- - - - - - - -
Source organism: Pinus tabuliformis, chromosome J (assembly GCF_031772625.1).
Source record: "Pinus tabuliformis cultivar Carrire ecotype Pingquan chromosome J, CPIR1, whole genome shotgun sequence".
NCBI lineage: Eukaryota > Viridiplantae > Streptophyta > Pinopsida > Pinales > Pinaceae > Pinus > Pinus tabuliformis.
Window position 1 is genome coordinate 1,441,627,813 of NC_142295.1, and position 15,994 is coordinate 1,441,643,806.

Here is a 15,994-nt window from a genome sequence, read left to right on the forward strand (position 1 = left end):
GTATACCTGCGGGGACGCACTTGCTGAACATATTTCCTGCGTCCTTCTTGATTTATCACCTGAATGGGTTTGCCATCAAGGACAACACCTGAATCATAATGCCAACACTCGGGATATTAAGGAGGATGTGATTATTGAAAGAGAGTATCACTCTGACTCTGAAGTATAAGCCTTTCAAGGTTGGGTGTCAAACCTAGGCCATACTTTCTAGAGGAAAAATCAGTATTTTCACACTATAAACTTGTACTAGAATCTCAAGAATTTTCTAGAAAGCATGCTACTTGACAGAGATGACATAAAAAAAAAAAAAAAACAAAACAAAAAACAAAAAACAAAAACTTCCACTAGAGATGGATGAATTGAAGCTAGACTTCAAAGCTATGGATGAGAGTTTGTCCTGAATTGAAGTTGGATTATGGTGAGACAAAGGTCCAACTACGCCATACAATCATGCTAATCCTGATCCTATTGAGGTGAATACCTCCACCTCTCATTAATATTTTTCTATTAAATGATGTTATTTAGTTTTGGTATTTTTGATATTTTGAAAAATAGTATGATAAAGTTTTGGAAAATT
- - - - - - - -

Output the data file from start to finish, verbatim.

Source organism: Pinus tabuliformis, chromosome J (assembly GCF_031772625.1).
Source record: "Pinus tabuliformis cultivar Carrire ecotype Pingquan chromosome J, CPIR1, whole genome shotgun sequence".
NCBI lineage: Eukaryota > Viridiplantae > Streptophyta > Pinopsida > Pinales > Pinaceae > Pinus > Pinus tabuliformis.
Window position 1 is genome coordinate 1,441,627,813 of NC_142295.1, and position 15,994 is coordinate 1,441,643,806.

Here is a 15,994-nt window from a genome sequence, read left to right on the forward strand (position 1 = left end):
GTATACCTGCGGGGACGCACTTGCTGAACATATTTCCTGCGTCCTTCTTGATTTATCACCTGAATGGGTTTGCCATCAAGGACAACACCTGAATCATAATGCCAACACTCGGGATATTAAGGAGGATGTGATTATTGAAAGAGAGTATCACTCTGACTCTGAAGTATAAGCCTTTCAAGGTTGGGTGTCAAACCTAGGCCATACTTTCTAGAGGAAAAATCAGTATTTTCACACTATAAACTTGTACTAGAATCTCAAGAATTTTCTAGAAAGCATGCTACTTGACAGAGATGACATAAAAAAAAAAAAAAAACAAAACAAAAAACAAAAAACAAAAACTTCCACTAGAGATGGATGAATTGAAGCTAGACTTCAAAGCTATGGATGAGAGTTTGTCCTGAATTGAAGTTGGATTATGGTGAGACAAAGGTCCAACTACGCCATACAATCATGCTAATCCTGATCCTATTGAGGTGAATACCTCCACCTCTCATTAATATTTTTCTATTAAATGATGTTATTTAGTTTTGGTATTTTTGATATTTTGAAAAATAGTATGATAAAGTTTTGGAAAATT